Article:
As Russian missiles fly, President Vladimir Putin has warned that those countries that aid Ukraine will face consequences like they have never seen before.
The United States and its European allies, however, have stood firm with sanctions on the Russian financial system and on Putin and his closest advisors. They also imposed bans on technology exports to Russia. As Putin, his cronies and the Russian military itself begin to feel the effects of these sanctions, safe money bets on Russia expanding its cyberattacks to target the United States and Europe.
Moscow has repeatedly demonstrated that its hackers — which include military and intelligence cyber units as well as “independent” proxies — have the capability to inflict untold damages on the infrastructure and companies the global economy depends upon. This past year, Russian hackers shut down a pipeline carrying half of the East Coast’s fuel supplies and a company that processes 20 percent of American meat products. The U.S. government has warned that Russia has been persistently targeting numerous U.S. critical infrastructures over the past decade, so it is reasonable to expect that malware already exists in critical U.S. water, energy, aviation, nuclear and manufacturing systems. Even if the Kremlin merely gives Russian criminal gangs a wink and a nod, U.S. and other Western companies are likely to face a surge of attacks. And with few exceptions, the private sector is not prepared for cyber war.
While the largest financial institutions have cyber defense capabilities that rival some nation states, they cannot function for extended periods if the power goes down. Electricity providers weather storms of all sizes, but hurricanes are not strategic actors that understand circuits and relays. Hackers, however, understand electricity generation’s dependence on natural gas pipelines, rail-transported coal and on water supplies used as a cooling medium.
Establishing resilience against cyber threats is a three-legged stool. It consists of: Sufficient investments by the owners and operators of critical infrastructure to defend themselves; a collaborative defense effort between government and the private sector; and reinforcing deterrence with a credible threat and capability to punish attackers via military, cyber and economic means. The regular stream of headlines about successful cyber and ransomware attacks on U.S. companies confirms that grades for the first leg of the stool are mediocre at best, and many companies need to do more to defend themselves.
Grades for the third leg are better. In cyberspace, U.S. government operators could no doubt reciprocate attacks against Russian infrastructure, although these Russian systems are less integrated and thus less vulnerable to cascading impacts than American systems. Putin may also be counting on his people’s ample experience with critical infrastructure failures to limit the psychological impact of these attacks. If citizens are accustomed to power outages from poorly maintained systems, a power outage from a cyberattack may be less meaningful.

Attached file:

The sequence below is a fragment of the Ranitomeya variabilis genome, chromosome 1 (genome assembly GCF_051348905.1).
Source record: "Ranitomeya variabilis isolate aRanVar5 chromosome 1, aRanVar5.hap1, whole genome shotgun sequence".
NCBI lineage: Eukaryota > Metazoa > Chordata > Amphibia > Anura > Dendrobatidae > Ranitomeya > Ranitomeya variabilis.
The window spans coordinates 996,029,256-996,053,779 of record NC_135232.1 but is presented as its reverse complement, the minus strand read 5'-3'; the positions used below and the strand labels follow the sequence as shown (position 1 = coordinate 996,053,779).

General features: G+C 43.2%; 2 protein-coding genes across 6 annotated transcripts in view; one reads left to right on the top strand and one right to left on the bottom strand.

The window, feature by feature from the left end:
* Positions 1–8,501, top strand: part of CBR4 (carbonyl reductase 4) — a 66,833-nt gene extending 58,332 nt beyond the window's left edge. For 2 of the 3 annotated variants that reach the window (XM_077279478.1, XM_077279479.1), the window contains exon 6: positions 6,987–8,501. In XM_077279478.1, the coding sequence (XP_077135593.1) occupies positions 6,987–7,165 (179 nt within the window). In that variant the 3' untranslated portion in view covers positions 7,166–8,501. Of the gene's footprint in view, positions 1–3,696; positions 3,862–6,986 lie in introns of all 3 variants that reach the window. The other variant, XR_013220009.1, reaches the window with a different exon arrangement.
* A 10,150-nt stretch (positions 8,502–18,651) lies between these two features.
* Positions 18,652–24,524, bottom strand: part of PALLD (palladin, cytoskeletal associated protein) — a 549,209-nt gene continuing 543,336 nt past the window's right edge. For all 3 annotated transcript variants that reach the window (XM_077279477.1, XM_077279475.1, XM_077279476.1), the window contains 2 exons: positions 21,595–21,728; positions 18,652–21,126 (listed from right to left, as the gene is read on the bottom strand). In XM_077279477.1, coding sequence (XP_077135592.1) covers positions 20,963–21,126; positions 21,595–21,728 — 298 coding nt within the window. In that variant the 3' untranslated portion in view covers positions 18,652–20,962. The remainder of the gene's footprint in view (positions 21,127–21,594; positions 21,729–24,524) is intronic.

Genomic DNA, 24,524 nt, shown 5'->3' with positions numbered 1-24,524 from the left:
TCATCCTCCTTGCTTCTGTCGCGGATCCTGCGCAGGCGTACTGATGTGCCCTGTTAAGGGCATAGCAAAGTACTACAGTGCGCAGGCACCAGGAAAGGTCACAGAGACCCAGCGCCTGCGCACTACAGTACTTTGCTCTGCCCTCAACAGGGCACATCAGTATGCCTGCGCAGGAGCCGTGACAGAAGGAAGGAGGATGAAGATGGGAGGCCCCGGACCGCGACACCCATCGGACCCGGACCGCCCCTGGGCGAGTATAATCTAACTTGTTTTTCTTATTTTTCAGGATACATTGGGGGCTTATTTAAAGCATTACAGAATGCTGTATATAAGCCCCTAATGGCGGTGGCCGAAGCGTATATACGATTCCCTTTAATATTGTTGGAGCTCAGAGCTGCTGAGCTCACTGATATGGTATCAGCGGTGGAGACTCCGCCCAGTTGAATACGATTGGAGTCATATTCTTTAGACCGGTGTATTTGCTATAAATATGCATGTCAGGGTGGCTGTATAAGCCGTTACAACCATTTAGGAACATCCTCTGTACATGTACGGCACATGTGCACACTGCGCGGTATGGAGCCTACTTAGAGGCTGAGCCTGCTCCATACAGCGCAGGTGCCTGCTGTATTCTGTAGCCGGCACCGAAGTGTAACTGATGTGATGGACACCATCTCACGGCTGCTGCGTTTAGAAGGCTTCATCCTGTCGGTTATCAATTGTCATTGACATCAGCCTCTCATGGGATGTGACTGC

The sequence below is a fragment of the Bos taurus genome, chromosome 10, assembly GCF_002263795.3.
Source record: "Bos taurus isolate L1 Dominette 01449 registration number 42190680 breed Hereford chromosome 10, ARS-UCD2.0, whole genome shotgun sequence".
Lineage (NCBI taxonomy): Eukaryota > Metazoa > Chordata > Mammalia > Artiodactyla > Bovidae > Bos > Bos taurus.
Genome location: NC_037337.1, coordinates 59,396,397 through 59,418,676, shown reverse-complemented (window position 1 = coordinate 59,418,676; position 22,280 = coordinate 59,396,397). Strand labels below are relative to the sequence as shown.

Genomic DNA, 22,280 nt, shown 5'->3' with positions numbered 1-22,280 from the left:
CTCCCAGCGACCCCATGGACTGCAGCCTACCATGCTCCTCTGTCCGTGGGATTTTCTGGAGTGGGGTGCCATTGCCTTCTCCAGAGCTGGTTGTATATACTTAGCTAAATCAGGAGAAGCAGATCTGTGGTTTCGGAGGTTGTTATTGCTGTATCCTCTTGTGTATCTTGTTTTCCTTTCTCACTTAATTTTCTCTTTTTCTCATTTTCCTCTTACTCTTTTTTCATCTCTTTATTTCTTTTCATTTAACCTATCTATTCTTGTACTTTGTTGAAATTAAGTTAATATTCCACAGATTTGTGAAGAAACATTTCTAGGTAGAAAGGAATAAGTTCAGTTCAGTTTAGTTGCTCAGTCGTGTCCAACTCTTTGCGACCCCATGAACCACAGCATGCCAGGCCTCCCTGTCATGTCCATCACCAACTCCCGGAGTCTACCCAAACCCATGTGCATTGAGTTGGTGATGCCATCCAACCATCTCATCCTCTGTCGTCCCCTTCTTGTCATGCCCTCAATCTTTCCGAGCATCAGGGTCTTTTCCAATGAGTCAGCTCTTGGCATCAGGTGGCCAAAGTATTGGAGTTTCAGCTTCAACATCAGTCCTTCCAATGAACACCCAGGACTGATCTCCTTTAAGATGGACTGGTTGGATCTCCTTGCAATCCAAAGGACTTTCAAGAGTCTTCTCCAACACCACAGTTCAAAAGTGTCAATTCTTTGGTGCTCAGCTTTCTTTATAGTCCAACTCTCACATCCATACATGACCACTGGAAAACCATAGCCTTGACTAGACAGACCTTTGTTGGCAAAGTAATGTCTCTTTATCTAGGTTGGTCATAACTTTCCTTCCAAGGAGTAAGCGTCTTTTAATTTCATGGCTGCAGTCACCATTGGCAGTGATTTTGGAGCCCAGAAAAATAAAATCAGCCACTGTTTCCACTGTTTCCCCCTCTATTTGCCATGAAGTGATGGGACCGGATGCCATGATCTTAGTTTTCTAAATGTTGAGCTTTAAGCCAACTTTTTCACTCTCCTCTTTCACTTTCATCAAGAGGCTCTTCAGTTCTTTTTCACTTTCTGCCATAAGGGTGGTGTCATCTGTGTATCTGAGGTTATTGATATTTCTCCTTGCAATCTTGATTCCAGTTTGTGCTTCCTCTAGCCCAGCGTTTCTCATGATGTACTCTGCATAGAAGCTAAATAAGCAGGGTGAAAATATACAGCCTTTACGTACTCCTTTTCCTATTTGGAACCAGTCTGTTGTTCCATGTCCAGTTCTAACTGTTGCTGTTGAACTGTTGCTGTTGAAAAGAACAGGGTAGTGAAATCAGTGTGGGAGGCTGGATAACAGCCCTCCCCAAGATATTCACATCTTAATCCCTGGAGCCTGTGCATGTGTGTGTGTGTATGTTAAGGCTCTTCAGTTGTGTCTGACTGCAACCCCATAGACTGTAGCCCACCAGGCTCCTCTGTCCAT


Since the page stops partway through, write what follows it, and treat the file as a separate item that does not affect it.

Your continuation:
However, the leg that truly threatens to topple the stool of infrastructure resilience is the lack of collaborative defense. To its credit, the Biden administration has been making strides to improve public-private collaboration through the appointment of the first-ever National Cyber Director and the creation of a Joint Cyber Defense Collaborative with cybersecurity and information technology companies. Yet the deficit in cyber readiness remains enormous. Infrastructure resilience requires the U.S. government to provide real time indications and warnings to owners and operators of our critical infrastructure. It demands the establishment and testing of collective defense mechanisms. And it may also necessitate an ability for the federal government’s most capable cyber assets to seamlessly defend privately owned critical infrastructure sectors under attack.
None of this will happen quickly. It may be too late to prevent the worst blowback on U.S. critical infrastructure from the Russian invasion of Ukraine. But when this current crisis has passed, the country must not simply move on. Individual companies or industries that escape unscathed should not breathe a sigh of relief and continue business as usual. Our nation must address the shortfalls that make us vulnerable today. Infrastructure resilience requires long-term investments and commitment by both individual companies and the U.S. government as a partner to the private sector. We’ve already waited too long to make these investments. Putin may soon demonstrate why we can afford to wait no longer.
Mark Montgomery is senior director of the Center on Cyber and Technology Innovation (CCTI) at the Foundation for Defense of Democracies (FDD) and previously served as the executive director of the congressionally mandated Cyberspace Solarium Commission. Annie Fixler is CCTI’s deputy director and research fellow at FDD. FDD is a Washington, DC-based, nonpartisan research institute focusing on national security and foreign policy.